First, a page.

WASHINGTON (AP) - The Justice Department considers the 2001
anthrax attacks solved, but for skeptics and conspiracy theorists,
it's far from over.
It's been a week since authorities laid out much of their case
against Bruce Ivins, a troubled Army scientist who killed himself
as prosecutors prepared to charge him as the lone anthrax killer.
Since then, armchair investigators, bloggers and scientists have
pored over hundreds of pages of documents and circulated their own
ideas about what happened.
University of Florida law professor Mark Fenster, an author of a
book on conspiracy theories, says the anthrax case is perfect for
conspiracy theorists. That's because it is "as dangerous as it
could possibly be, and also deeply mysterious." Fenster adds the
Bush administration's penchant for secrecy doesn't help.
To comment, the following rules must be followed:
Comments may be monitored for inappropriate content, but the station is under no legal obligation to do so.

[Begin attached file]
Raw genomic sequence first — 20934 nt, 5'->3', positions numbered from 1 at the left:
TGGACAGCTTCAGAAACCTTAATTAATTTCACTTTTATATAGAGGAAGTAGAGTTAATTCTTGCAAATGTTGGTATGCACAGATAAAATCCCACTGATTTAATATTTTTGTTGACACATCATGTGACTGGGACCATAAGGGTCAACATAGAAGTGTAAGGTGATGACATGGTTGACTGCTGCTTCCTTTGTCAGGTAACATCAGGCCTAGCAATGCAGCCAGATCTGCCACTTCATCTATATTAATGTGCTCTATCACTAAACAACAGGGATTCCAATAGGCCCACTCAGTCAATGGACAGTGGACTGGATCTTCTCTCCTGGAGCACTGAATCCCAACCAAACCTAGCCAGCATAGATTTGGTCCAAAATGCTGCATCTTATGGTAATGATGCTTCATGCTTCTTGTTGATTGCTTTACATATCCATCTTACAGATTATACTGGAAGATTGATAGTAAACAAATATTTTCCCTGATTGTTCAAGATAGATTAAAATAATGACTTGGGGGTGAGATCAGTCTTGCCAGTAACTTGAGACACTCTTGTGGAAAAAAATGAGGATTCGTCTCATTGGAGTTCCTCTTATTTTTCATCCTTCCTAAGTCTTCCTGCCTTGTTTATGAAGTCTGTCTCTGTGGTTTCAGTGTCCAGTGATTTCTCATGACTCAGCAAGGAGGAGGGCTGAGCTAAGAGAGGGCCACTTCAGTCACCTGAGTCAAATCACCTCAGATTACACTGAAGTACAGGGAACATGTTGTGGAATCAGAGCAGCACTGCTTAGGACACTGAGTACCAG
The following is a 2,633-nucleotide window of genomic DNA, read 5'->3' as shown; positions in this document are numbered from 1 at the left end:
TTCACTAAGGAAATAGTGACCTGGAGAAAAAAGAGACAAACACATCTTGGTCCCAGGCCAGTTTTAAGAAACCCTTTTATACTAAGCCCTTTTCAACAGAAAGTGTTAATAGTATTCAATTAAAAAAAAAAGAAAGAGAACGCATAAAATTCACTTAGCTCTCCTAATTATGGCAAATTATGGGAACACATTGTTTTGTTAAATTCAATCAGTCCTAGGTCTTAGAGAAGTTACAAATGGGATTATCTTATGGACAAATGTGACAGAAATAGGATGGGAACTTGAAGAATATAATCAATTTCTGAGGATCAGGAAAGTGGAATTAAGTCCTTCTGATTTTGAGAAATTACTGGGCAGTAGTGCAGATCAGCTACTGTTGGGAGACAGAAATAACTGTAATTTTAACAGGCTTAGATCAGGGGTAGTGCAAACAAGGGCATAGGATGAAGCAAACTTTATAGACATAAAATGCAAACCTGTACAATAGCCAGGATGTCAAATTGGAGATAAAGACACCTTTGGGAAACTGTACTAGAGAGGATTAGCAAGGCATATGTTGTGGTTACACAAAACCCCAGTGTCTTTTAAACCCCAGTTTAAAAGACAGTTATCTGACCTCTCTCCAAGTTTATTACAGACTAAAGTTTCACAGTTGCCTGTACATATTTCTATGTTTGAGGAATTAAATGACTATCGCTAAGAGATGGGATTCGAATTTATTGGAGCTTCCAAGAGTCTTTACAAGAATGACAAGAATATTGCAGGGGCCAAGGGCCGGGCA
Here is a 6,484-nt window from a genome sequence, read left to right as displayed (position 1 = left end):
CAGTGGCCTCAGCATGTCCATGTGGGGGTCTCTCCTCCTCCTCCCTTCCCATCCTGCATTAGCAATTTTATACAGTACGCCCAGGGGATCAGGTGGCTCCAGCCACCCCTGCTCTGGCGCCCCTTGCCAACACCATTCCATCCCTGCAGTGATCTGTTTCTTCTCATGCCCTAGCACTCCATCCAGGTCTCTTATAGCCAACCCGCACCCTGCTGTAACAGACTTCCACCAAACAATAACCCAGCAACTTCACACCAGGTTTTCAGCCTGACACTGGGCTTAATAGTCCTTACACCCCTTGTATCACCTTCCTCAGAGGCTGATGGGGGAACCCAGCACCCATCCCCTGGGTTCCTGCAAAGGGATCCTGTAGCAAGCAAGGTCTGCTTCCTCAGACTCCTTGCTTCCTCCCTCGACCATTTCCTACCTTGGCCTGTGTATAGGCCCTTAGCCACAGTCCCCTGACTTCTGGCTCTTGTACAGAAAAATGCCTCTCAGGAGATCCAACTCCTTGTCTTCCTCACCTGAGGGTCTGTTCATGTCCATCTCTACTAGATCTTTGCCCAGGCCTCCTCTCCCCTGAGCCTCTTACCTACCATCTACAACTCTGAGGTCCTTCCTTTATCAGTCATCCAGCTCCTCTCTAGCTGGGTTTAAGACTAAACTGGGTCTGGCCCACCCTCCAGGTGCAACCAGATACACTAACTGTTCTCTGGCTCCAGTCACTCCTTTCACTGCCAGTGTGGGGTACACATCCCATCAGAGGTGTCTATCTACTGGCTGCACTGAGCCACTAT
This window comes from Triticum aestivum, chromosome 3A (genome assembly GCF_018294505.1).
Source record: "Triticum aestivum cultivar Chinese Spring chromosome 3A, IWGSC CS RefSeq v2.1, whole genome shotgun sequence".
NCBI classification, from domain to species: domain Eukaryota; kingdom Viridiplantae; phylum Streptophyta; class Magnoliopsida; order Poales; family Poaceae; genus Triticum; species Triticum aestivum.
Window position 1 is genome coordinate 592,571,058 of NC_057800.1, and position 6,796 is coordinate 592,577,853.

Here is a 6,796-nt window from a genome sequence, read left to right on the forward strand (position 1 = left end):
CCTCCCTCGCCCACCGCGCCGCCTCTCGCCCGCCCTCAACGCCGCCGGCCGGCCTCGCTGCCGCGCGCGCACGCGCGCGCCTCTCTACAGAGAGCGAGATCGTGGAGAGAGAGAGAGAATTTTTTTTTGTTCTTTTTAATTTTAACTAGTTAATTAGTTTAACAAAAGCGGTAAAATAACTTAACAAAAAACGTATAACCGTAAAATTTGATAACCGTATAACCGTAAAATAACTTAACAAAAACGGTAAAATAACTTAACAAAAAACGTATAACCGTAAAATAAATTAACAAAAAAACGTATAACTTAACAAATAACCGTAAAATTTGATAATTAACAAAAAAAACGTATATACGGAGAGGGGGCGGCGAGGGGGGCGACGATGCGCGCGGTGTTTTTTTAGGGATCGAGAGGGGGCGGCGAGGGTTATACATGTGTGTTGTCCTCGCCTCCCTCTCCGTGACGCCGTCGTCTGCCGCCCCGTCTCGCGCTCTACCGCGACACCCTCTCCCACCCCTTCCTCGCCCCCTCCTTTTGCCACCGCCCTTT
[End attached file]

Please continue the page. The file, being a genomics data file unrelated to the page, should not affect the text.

If you believe a comment violates the above rules, please use the Flagging Tool to alert a Moderator.
Flagging does not guarantee removal.
Multiple violations may result in account suspension.
Decisions to suspend or unsuspend accounts are made by Station Moderators.
Questions may be sent to email@example.com. Please provide detailed information.
Viewers with disabilities can get assistance accessing this station's FCC Public Inspection File by contacting the station with the information listed below. Questions or concerns relating to the accessibility of the FCC's online public file system should be directed to the FCC at 888-225-5322, 888-835-5322 (TTY), or firstname.lastname@example.org.